Wealth and Power
By Orville Schell, John Delury
By now everyone knows the basic facts of China's rise to pre-eminence over the past three decades. But how did this erstwhile sleeping giant finally manage to arrive at its current phase of dynamic growth? How did a century-long succession of failures to change somehow culminate in the extraordinary dynamism of China today? By examining the lives of eleven influential officials, writers, activists and leaders whose contributions helped create modern China, Wealth and Power addresses these questions. This fascinating survey moves from the lead-up to the first Opium War through to contemporary opposition to single-party rule. Along the way, we meet titans of Chinese history, intellectuals and political figures. By unwrapping the intellectual antecedents of today's resurgent China, Orville Schell and John Delury supply much-needed insight into the country's tortured progression from nineteenth-century decline to twenty-first-century boom. By looking backward into the past to understand forces at work for hundreds of years, they help us understand China today and the future that this singular country is helping shape for all of us.
By David Hambling
Predicting how the business world might evolve is itself a multi-million-dollar business. Plenty of gurus, academics and snake-oil salesmen will tell you all about the future for a price. What the experts overlook is that the future is already here. Chances are the products and services of tomorrow are available now to a very limited clientele at a top-secret research institute near you. Throughout history, war and its threat have driven innovation and the uptake of new technology from the ancient swordsmiths who pioneered the use of iron to the Pentagon bureaucrats who funded the early internet. And since 1945 the relationship between military needs and modern business has grown ever closer. As well as telling the story of technology transfer in the past, Hambling explores the cutting edge of modern military research. Throughout he seeks to identify the technologies that will transform business and society in the decades to come. If history does repeat itself, Weapons Grade will be a book about the future of business with a difference: rather than learning more about the shape of current preoccupations, Hambling's readers will discover something about the future of business.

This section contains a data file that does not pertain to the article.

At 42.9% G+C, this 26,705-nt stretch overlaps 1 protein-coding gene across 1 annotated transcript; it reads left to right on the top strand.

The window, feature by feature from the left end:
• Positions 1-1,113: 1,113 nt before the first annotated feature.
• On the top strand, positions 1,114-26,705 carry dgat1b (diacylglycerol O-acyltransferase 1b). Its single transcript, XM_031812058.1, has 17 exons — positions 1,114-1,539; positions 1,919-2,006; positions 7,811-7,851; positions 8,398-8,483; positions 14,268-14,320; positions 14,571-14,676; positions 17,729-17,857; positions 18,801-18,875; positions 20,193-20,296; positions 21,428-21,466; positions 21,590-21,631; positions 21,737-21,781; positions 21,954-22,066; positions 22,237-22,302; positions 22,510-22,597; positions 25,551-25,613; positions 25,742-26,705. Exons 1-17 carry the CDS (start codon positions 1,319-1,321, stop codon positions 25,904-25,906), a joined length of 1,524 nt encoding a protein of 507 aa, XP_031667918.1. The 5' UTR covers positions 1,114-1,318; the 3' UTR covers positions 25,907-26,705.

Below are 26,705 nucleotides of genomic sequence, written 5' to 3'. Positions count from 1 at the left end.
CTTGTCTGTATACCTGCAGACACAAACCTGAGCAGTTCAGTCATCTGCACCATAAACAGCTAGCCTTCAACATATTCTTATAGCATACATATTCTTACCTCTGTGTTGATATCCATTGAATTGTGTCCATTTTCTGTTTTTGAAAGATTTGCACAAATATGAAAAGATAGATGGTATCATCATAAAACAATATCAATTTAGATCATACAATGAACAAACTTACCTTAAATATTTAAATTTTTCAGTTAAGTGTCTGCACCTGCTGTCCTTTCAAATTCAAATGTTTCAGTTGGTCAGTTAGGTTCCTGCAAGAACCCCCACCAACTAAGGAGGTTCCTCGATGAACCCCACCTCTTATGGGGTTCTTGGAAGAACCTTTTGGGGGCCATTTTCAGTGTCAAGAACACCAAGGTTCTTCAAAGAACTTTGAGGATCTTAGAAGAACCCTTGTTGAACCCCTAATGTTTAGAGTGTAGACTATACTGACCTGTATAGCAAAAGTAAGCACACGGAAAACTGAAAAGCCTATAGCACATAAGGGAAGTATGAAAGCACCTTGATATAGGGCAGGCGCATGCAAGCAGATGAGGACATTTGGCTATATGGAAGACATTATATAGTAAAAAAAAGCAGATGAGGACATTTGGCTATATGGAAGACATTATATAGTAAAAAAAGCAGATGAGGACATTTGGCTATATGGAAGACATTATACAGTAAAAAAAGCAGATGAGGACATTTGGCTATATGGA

We Are As Gods
By Kate Daloz
At the dawn of the 1970s, waves of hopeful idealists abandoned the city and headed for the country, convinced that a better life awaited. They were full of dreams, mostly lacking in practical skills, and soon utterly out of money. But they knew paradise when they saw it.When Loraine, Craig, Pancake, Hershe, and a dozen of their friends came into possession of 116 acres in Vermont, they had big plans: to grow their own food, build their own shelter, and create an enlightened community. They had little idea that at the same moment, all over the country, a million other young people were making the same move,back to the land. We Are As Gods follows the Myrtle Hill commune as its members enjoy a euphoric Free Love summer. Nearby, a fledgling organic farm sets to work with horses, and a couple,the author's parents,attempts to build a geodesic dome. Yet Myrtle Hill's summer ends in panic as they rush to build shelter while they struggle to reconcile their ideals with the somber realities of physical hardship and shifting priorities,especially when one member goes dangerously rogue.Kate Daloz has written a meticulously researched testament to the dreams of a generation disillusioned by their parents' lifestyles, scarred by the Vietnam War, and yearning for rural peace. Shaping everything from our eating habits to the Internet, the 1970s Back-to-the-Land movement is one of the most influential yet least understood periods in recent history. We Are As Gods sheds light on one generation's determination to change their own lives and, in the process, to change the world.